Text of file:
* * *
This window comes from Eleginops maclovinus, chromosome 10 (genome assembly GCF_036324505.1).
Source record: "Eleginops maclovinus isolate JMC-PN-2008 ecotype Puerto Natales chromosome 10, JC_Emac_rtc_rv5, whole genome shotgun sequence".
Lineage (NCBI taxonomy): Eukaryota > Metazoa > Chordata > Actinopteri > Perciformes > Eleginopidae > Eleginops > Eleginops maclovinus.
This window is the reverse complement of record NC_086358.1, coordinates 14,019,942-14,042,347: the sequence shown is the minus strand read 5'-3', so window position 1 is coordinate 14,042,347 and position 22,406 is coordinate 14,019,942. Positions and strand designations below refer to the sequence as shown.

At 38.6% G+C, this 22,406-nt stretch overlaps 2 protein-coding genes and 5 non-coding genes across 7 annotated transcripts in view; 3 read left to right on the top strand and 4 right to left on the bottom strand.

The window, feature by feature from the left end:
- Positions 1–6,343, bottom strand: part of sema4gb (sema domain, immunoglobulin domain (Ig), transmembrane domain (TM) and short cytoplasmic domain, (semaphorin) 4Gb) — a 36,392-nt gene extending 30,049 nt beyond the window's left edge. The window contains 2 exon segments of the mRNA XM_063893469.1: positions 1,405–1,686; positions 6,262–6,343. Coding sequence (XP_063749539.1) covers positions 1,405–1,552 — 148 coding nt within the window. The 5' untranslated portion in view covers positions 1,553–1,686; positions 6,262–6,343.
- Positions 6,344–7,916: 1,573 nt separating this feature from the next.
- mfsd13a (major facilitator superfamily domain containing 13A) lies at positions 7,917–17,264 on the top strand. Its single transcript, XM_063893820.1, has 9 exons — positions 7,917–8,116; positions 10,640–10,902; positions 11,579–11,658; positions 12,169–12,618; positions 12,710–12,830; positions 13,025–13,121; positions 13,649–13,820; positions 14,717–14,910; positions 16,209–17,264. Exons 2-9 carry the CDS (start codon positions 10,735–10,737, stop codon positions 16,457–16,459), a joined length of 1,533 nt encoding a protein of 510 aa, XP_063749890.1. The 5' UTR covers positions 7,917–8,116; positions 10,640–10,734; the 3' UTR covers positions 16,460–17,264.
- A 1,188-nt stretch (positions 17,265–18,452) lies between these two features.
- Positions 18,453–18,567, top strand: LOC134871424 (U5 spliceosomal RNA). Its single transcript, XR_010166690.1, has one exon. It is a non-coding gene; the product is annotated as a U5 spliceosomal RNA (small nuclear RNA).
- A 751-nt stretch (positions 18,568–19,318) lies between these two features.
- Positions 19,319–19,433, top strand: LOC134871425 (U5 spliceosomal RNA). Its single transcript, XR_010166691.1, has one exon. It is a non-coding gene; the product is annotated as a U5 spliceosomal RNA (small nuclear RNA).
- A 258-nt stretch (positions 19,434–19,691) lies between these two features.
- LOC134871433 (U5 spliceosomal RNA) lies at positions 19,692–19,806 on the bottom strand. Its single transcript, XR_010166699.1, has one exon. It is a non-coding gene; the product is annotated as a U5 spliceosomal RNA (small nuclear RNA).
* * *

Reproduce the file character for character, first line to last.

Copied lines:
This window comes from Eleginops maclovinus, chromosome 10 (genome assembly GCF_036324505.1).
Source record: "Eleginops maclovinus isolate JMC-PN-2008 ecotype Puerto Natales chromosome 10, JC_Emac_rtc_rv5, whole genome shotgun sequence".
Lineage (NCBI taxonomy): Eukaryota > Metazoa > Chordata > Actinopteri > Perciformes > Eleginopidae > Eleginops > Eleginops maclovinus.
This window is the reverse complement of record NC_086358.1, coordinates 14,019,942-14,042,347: the sequence shown is the minus strand read 5'-3', so window position 1 is coordinate 14,042,347 and position 22,406 is coordinate 14,019,942. Positions and strand designations below refer to the sequence as shown.

At 38.6% G+C, this 22,406-nt stretch overlaps 2 protein-coding genes and 5 non-coding genes across 7 annotated transcripts in view; 3 read left to right on the top strand and 4 right to left on the bottom strand.

The window, feature by feature from the left end:
- Positions 1–6,343, bottom strand: part of sema4gb (sema domain, immunoglobulin domain (Ig), transmembrane domain (TM) and short cytoplasmic domain, (semaphorin) 4Gb) — a 36,392-nt gene extending 30,049 nt beyond the window's left edge. The window contains 2 exon segments of the mRNA XM_063893469.1: positions 1,405–1,686; positions 6,262–6,343. Coding sequence (XP_063749539.1) covers positions 1,405–1,552 — 148 coding nt within the window. The 5' untranslated portion in view covers positions 1,553–1,686; positions 6,262–6,343.
- Positions 6,344–7,916: 1,573 nt separating this feature from the next.
- mfsd13a (major facilitator superfamily domain containing 13A) lies at positions 7,917–17,264 on the top strand. Its single transcript, XM_063893820.1, has 9 exons — positions 7,917–8,116; positions 10,640–10,902; positions 11,579–11,658; positions 12,169–12,618; positions 12,710–12,830; positions 13,025–13,121; positions 13,649–13,820; positions 14,717–14,910; positions 16,209–17,264. Exons 2-9 carry the CDS (start codon positions 10,735–10,737, stop codon positions 16,457–16,459), a joined length of 1,533 nt encoding a protein of 510 aa, XP_063749890.1. The 5' UTR covers positions 7,917–8,116; positions 10,640–10,734; the 3' UTR covers positions 16,460–17,264.
- A 1,188-nt stretch (positions 17,265–18,452) lies between these two features.
- Positions 18,453–18,567, top strand: LOC134871424 (U5 spliceosomal RNA). Its single transcript, XR_010166690.1, has one exon. It is a non-coding gene; the product is annotated as a U5 spliceosomal RNA (small nuclear RNA).
- A 751-nt stretch (positions 18,568–19,318) lies between these two features.
- Positions 19,319–19,433, top strand: LOC134871425 (U5 spliceosomal RNA). Its single transcript, XR_010166691.1, has one exon. It is a non-coding gene; the product is annotated as a U5 spliceosomal RNA (small nuclear RNA).
- A 258-nt stretch (positions 19,434–19,691) lies between these two features.
- LOC134871433 (U5 spliceosomal RNA) lies at positions 19,692–19,806 on the bottom strand. Its single transcript, XR_010166699.1, has one exon. It is a non-coding gene; the product is annotated as a U5 spliceosomal RNA (small nuclear RNA).